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Abdullah v. Ross

United States District Court, S.D. Texas, Houston Division

February 28, 2018

Wanda Abdullah, Plaintiff,
Wilbur Ross, Secretary U.S. Department of Commerce, Defendant.


          Gray H. Miller, United States District Judge.

         Pending before the court is a memorandum and recommendation (“M&R”) in which the Magistrate Judge recommends that the court grant defendant Wilbur Ross's motion for summary judgment (Dkt. 38). Dkt. 50. Plaintiff Wanda Abdullah has filed objections to the M&R. Dkt. 51. After considering the M&R, objections, relevant documents in the record, and the applicable law, the court is of the opinion that the objections (Dkt. 51) should be OVERRULED and the M&R (Dkt. 50) should be ADOPTED IN FULL.

         I. Background

         This is an employment discrimination and whistleblower retaliation case. Dkt. 50. Abdullah worked as a field representative for the U.S. Census Bureau from on or about January 2008 until February 2015. Dkt. 13. She was assigned to the Dallas Regional Office through October 2012 and then to the Denver Regional Office through February 2015. Id. However, she actually worked in Houston, Texas. Id. She contends that she was retaliated against because she reported fraud to her employer. Id. She also asserts that the supervisors and staff at the Denver Regional Office discriminated against her because of her race and age by not allowing her to keep certain cases and denying her within grade increases. Id. Additionally, she claims that she was a victim of a hostile work environment. Id. She resigned in February 2015, and she claims that she was forced to resign because her job was causing her so much stress that she could no longer do the job. Id. Her claims against her employer include (1) retaliation for whistleblowing; (2) age and race discrimination; and (3) retaliation and hostile work environment relating to her age and race. Id.

         Ross moved for summary judgment, arguing that the court is not required to reach the merits of Abdullah's claims because she did not timely seek Equal Employment Opportunity (“EEO”) counseling, which is a requirement for federal employees who wish to file claims with the EEOC and eventually sue their employers. Dkt. 38. Abdullah contends that she timely sought EEO counseling and, alternatively, that the court should consider the continuing violations doctrine or equitable tolling. Dkt. 44. The Magistrate Judge determined that Abdullah failed to seek EEO counseling within the forty-five day limitations period, as required for federal employees who allege discrimination. Dkt. 50. The Magistrate Judge also held that the continuing violation doctrine does not apply and that there is insufficient evidence to support equitable tolling. Dkt. 50. The Magistrate Judge thus recommends that the court grant Ross's motion for summary judgment. Id.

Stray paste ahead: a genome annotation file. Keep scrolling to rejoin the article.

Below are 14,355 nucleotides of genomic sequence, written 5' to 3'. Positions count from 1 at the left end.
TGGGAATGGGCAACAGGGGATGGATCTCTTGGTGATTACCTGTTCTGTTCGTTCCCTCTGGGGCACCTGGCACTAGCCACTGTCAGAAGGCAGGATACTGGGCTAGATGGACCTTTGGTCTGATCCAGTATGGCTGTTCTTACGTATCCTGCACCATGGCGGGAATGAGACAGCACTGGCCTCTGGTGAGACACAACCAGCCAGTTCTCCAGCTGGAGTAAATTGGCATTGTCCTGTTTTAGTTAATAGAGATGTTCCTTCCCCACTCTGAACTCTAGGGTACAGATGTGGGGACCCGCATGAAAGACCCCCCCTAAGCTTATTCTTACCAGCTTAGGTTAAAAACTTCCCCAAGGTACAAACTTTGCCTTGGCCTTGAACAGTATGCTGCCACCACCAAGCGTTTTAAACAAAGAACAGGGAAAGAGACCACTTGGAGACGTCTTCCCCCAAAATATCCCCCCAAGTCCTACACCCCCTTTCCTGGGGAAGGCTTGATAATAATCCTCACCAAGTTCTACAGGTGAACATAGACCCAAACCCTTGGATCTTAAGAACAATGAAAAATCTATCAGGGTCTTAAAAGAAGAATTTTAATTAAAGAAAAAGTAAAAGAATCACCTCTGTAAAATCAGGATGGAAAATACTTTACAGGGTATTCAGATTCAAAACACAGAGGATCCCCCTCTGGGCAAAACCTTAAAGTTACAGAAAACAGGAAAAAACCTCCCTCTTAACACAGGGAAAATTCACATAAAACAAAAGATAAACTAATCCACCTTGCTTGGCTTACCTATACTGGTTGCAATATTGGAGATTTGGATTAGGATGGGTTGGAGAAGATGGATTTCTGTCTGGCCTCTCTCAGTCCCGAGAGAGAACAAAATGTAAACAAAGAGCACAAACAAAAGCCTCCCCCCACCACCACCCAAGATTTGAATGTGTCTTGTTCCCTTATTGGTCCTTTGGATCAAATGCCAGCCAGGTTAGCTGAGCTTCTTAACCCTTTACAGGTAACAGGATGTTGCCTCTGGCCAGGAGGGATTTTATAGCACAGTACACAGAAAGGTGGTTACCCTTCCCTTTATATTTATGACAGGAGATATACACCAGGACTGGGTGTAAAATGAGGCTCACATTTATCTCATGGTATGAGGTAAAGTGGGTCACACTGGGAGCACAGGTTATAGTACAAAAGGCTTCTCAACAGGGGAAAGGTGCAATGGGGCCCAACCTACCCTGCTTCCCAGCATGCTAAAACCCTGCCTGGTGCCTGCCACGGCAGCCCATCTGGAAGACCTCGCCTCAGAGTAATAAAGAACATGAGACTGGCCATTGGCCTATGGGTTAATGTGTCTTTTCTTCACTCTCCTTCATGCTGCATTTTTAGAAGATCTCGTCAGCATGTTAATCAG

Abdullah filed objections to the M&R. Dkt. 51. She contends that the Magistrate Judge erred in finding that Abdullah did not initiate EEO counseling within forty-five days of the incident giving rise to discrimination because her harm was of a continuing nature, taking place over a number of key dates and a series of key events. Id. at 5. Abdullah argues that, as a matter of law, “any one of the dates and every one of the events . . . must be considered to determine timeliness.” Id. at 5-6. She asserts that a letter she received in July 2015 is one example of an event that gave rise to discrimination because it represents an adverse employment action. Id. at 6. This letter, in memorandum form, is dated July 20, 2015; it is a decision on a formal administrative grievance related to which cases Abdullah worked and her overall rating. Dkt. 44-7. The author of the memorandum thanks Abdullah for “bringing this to [the agency's] attention” and grants partial relief. Id.